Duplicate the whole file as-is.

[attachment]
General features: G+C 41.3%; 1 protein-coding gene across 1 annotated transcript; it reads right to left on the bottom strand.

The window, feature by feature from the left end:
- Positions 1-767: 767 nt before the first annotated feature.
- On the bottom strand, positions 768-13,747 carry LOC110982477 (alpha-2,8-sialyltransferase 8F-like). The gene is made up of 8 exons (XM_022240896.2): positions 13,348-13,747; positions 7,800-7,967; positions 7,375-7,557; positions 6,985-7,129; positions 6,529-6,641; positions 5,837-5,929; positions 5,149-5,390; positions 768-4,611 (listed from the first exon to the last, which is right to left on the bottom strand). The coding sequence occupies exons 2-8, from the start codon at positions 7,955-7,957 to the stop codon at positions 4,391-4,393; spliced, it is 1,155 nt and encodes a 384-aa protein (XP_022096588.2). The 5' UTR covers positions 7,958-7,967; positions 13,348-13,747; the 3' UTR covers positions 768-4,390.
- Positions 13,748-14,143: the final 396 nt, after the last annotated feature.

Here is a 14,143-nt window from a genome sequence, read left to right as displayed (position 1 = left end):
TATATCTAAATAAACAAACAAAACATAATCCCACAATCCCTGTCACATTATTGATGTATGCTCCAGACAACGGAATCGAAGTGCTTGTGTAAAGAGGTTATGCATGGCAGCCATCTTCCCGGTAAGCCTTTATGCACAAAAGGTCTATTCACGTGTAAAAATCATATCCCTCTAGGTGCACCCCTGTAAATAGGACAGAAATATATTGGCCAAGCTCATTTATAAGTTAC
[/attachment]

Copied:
General features: G+C 41.3%; 1 protein-coding gene across 1 annotated transcript; it reads right to left on the bottom strand.

The window, feature by feature from the left end:
- Positions 1-767: 767 nt before the first annotated feature.
- On the bottom strand, positions 768-13,747 carry LOC110982477 (alpha-2,8-sialyltransferase 8F-like). The gene is made up of 8 exons (XM_022240896.2): positions 13,348-13,747; positions 7,800-7,967; positions 7,375-7,557; positions 6,985-7,129; positions 6,529-6,641; positions 5,837-5,929; positions 5,149-5,390; positions 768-4,611 (listed from the first exon to the last, which is right to left on the bottom strand). The coding sequence occupies exons 2-8, from the start codon at positions 7,955-7,957 to the stop codon at positions 4,391-4,393; spliced, it is 1,155 nt and encodes a 384-aa protein (XP_022096588.2). The 5' UTR covers positions 7,958-7,967; positions 13,348-13,747; the 3' UTR covers positions 768-4,390.
- Positions 13,748-14,143: the final 396 nt, after the last annotated feature.

Here is a 14,143-nt window from a genome sequence, read left to right as displayed (position 1 = left end):
TATATCTAAATAAACAAACAAAACATAATCCCACAATCCCTGTCACATTATTGATGTATGCTCCAGACAACGGAATCGAAGTGCTTGTGTAAAGAGGTTATGCATGGCAGCCATCTTCCCGGTAAGCCTTTATGCACAAAAGGTCTATTCACGTGTAAAAATCATATCCCTCTAGGTGCACCCCTGTAAATAGGACAGAAATATATTGGCCAAGCTCATTTATAAGTTAC